My parents’ marriage was chaotic and destined to dissolve. Like many children of unhappy couples, I hoped to do better in my adult life. With visions of a peaceful household, a devoted husband, and contented children, I went looking for a kind, moral man to marry.
I wound up with a religious fundamentalist. I had three babies in four years and put my education on hold while he pursued a military career. There was no hope of stability at home; it was all I could do to stay sane. Then he got another woman pregnant, and I left — with my three daughters.
My second marriage was as stormy as my parents’, but by then I had finished my degree and become financially independent. When the arguments threatened to become violent, I moved out and got a divorce. So much for modeling blissful matrimony to my kids.
But my daughters insist I’ve been a great role model. They say that I’ve taught them self-respect, that my finishing college and having a successful career while being a single parent has inspired them. They don’t know any other older single women who travel to the wilds of Africa or the Amazon jungle.
I’m pleased that my daughters think so highly of me. They are all great parents and educated professionals. Still, I can’t help noting that each of them has been divorced.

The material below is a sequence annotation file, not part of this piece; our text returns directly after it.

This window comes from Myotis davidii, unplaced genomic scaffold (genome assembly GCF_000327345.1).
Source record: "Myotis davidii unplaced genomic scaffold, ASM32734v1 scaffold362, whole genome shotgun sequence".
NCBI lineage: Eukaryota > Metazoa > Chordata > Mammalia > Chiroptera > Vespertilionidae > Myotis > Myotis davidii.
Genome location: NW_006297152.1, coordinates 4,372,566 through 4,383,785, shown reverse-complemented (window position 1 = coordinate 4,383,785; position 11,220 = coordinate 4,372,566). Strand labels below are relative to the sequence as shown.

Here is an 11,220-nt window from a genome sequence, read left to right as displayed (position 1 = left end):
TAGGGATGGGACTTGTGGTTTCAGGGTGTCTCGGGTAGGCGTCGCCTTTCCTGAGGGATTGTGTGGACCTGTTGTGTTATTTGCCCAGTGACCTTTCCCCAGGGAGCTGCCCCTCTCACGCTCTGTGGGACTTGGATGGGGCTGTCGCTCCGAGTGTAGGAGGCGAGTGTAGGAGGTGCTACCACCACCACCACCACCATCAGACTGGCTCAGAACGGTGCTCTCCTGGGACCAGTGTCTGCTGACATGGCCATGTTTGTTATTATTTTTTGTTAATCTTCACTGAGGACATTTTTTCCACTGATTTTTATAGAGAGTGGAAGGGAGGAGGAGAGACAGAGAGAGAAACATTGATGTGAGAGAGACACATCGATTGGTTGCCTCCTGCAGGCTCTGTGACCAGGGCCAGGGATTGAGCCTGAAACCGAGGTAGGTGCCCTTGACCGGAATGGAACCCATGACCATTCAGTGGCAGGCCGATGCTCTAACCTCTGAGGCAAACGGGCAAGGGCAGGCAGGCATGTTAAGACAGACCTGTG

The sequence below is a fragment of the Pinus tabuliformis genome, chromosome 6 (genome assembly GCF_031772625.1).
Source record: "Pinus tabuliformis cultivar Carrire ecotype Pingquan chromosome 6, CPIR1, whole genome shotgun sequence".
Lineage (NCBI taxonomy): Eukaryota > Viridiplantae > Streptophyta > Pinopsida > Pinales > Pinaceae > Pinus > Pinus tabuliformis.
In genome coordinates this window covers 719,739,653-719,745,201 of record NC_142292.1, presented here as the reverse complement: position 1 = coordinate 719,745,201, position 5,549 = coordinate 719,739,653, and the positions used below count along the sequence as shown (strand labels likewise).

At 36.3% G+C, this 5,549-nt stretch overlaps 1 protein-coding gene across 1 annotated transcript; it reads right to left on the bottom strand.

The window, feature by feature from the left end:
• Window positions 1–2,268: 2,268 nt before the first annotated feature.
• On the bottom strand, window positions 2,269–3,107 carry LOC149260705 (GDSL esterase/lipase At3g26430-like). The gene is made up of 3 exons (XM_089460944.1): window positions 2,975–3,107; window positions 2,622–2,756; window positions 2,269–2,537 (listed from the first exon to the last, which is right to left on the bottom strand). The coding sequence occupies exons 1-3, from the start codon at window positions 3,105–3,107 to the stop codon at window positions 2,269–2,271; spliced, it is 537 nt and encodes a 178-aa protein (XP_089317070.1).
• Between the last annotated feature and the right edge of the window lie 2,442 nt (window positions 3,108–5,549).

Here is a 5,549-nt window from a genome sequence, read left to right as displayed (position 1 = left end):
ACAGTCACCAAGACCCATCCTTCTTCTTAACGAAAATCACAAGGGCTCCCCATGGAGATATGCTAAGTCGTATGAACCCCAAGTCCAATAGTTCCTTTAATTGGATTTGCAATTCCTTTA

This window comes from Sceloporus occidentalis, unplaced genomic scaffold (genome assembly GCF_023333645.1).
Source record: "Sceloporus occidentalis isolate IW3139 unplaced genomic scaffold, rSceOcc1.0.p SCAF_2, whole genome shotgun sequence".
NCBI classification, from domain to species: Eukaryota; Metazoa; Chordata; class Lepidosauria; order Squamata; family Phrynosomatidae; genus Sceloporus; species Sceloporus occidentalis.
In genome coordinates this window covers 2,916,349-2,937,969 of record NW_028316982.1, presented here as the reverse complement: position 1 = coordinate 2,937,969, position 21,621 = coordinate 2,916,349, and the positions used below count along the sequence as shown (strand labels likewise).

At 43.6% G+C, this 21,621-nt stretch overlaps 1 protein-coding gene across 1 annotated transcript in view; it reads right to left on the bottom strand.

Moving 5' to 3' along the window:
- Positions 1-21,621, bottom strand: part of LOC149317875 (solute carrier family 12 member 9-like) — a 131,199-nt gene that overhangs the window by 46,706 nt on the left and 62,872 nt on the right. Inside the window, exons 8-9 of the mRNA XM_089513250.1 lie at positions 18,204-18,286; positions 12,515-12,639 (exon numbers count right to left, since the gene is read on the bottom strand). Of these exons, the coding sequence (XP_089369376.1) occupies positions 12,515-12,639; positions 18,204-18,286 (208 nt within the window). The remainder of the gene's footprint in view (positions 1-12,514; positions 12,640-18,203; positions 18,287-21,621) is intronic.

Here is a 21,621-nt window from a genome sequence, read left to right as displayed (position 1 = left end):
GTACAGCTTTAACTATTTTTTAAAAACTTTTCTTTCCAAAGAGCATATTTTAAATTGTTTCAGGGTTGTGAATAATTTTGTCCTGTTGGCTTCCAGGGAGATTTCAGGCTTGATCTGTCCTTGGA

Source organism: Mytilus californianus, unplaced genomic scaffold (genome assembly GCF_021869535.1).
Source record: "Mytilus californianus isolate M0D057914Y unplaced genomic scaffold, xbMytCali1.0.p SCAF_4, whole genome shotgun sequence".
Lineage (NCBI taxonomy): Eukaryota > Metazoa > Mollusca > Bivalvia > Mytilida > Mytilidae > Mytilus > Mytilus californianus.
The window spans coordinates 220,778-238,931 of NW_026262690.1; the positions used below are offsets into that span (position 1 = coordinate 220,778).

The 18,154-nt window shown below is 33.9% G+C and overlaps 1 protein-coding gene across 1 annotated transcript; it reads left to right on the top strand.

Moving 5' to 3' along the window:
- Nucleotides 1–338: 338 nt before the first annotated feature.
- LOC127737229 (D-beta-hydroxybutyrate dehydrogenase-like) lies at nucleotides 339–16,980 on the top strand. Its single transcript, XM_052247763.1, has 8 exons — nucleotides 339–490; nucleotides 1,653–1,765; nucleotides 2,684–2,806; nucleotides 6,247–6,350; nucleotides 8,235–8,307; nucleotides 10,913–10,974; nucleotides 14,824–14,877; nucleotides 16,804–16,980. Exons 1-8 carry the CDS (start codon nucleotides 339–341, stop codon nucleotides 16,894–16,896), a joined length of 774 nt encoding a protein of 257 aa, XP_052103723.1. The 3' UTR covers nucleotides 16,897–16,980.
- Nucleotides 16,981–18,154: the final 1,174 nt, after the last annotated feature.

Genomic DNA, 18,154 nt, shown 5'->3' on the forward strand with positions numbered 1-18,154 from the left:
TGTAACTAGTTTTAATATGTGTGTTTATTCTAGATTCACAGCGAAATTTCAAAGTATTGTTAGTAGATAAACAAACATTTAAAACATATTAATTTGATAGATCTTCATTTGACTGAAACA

Maybe one of these days one of us will get marriage right. But I don’t think I’ll hold my breath.
David was the senior pediatrician and I was the brand-new nurse practitioner, but on my first day of work he introduced himself to me as if I were a famous rock star and he were an adoring fan. I was instantly at ease and perhaps the slightest bit in love.
In the fourteen years that I worked with David, he was always the one I sought out when I needed help, standing patiently outside his exam room like a faithful dog. Eventually the laughter would start moving toward the door, and he would burst out, blowing kisses to a new mom and her baby as he said goodbye.